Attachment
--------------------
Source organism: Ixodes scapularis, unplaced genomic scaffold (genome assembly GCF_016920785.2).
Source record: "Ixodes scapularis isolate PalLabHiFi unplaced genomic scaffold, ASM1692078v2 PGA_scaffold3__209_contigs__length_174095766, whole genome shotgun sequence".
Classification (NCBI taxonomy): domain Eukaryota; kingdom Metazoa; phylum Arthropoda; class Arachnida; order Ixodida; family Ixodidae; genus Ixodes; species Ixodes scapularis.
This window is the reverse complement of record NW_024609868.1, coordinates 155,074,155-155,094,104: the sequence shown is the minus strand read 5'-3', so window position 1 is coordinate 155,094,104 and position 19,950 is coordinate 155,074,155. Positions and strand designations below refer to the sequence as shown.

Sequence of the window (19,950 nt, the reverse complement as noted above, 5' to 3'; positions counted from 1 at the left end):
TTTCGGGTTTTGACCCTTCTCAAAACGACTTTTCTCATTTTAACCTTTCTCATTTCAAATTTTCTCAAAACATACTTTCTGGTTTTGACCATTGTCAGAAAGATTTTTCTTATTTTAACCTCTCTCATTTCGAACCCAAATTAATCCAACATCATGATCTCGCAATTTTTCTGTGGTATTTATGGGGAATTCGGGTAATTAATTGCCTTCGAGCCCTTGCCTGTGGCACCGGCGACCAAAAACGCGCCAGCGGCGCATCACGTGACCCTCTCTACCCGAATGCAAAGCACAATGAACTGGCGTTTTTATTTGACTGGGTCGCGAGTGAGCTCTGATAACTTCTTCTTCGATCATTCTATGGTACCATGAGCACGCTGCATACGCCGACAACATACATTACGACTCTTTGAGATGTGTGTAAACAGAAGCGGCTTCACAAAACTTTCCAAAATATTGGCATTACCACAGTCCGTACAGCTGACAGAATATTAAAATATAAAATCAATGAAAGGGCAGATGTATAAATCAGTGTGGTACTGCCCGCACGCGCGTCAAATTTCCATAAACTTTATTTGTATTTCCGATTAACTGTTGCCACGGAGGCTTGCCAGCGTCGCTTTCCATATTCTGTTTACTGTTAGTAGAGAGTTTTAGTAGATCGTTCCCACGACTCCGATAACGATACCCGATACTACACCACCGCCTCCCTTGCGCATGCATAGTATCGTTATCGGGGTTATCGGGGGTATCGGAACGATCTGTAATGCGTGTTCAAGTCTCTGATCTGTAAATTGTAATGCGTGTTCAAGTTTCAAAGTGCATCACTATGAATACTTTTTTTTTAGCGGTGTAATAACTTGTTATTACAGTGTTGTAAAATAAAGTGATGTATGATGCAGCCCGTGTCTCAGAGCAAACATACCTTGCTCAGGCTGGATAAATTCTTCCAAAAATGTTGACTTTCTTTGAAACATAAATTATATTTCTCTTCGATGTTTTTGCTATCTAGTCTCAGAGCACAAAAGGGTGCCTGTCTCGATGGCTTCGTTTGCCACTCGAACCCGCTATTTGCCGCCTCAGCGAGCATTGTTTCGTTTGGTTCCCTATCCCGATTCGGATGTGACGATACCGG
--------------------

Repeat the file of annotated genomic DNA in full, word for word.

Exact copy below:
Source organism: Ixodes scapularis, unplaced genomic scaffold (genome assembly GCF_016920785.2).
Source record: "Ixodes scapularis isolate PalLabHiFi unplaced genomic scaffold, ASM1692078v2 PGA_scaffold3__209_contigs__length_174095766, whole genome shotgun sequence".
Classification (NCBI taxonomy): domain Eukaryota; kingdom Metazoa; phylum Arthropoda; class Arachnida; order Ixodida; family Ixodidae; genus Ixodes; species Ixodes scapularis.
This window is the reverse complement of record NW_024609868.1, coordinates 155,074,155-155,094,104: the sequence shown is the minus strand read 5'-3', so window position 1 is coordinate 155,094,104 and position 19,950 is coordinate 155,074,155. Positions and strand designations below refer to the sequence as shown.

Sequence of the window (19,950 nt, the reverse complement as noted above, 5' to 3'; positions counted from 1 at the left end):
TTTCGGGTTTTGACCCTTCTCAAAACGACTTTTCTCATTTTAACCTTTCTCATTTCAAATTTTCTCAAAACATACTTTCTGGTTTTGACCATTGTCAGAAAGATTTTTCTTATTTTAACCTCTCTCATTTCGAACCCAAATTAATCCAACATCATGATCTCGCAATTTTTCTGTGGTATTTATGGGGAATTCGGGTAATTAATTGCCTTCGAGCCCTTGCCTGTGGCACCGGCGACCAAAAACGCGCCAGCGGCGCATCACGTGACCCTCTCTACCCGAATGCAAAGCACAATGAACTGGCGTTTTTATTTGACTGGGTCGCGAGTGAGCTCTGATAACTTCTTCTTCGATCATTCTATGGTACCATGAGCACGCTGCATACGCCGACAACATACATTACGACTCTTTGAGATGTGTGTAAACAGAAGCGGCTTCACAAAACTTTCCAAAATATTGGCATTACCACAGTCCGTACAGCTGACAGAATATTAAAATATAAAATCAATGAAAGGGCAGATGTATAAATCAGTGTGGTACTGCCCGCACGCGCGTCAAATTTCCATAAACTTTATTTGTATTTCCGATTAACTGTTGCCACGGAGGCTTGCCAGCGTCGCTTTCCATATTCTGTTTACTGTTAGTAGAGAGTTTTAGTAGATCGTTCCCACGACTCCGATAACGATACCCGATACTACACCACCGCCTCCCTTGCGCATGCATAGTATCGTTATCGGGGTTATCGGGGGTATCGGAACGATCTGTAATGCGTGTTCAAGTCTCTGATCTGTAAATTGTAATGCGTGTTCAAGTTTCAAAGTGCATCACTATGAATACTTTTTTTTTAGCGGTGTAATAACTTGTTATTACAGTGTTGTAAAATAAAGTGATGTATGATGCAGCCCGTGTCTCAGAGCAAACATACCTTGCTCAGGCTGGATAAATTCTTCCAAAAATGTTGACTTTCTTTGAAACATAAATTATATTTCTCTTCGATGTTTTTGCTATCTAGTCTCAGAGCACAAAAGGGTGCCTGTCTCGATGGCTTCGTTTGCCACTCGAACCCGCTATTTGCCGCCTCAGCGAGCATTGTTTCGTTTGGTTCCCTATCCCGATTCGGATGTGACGATACCGG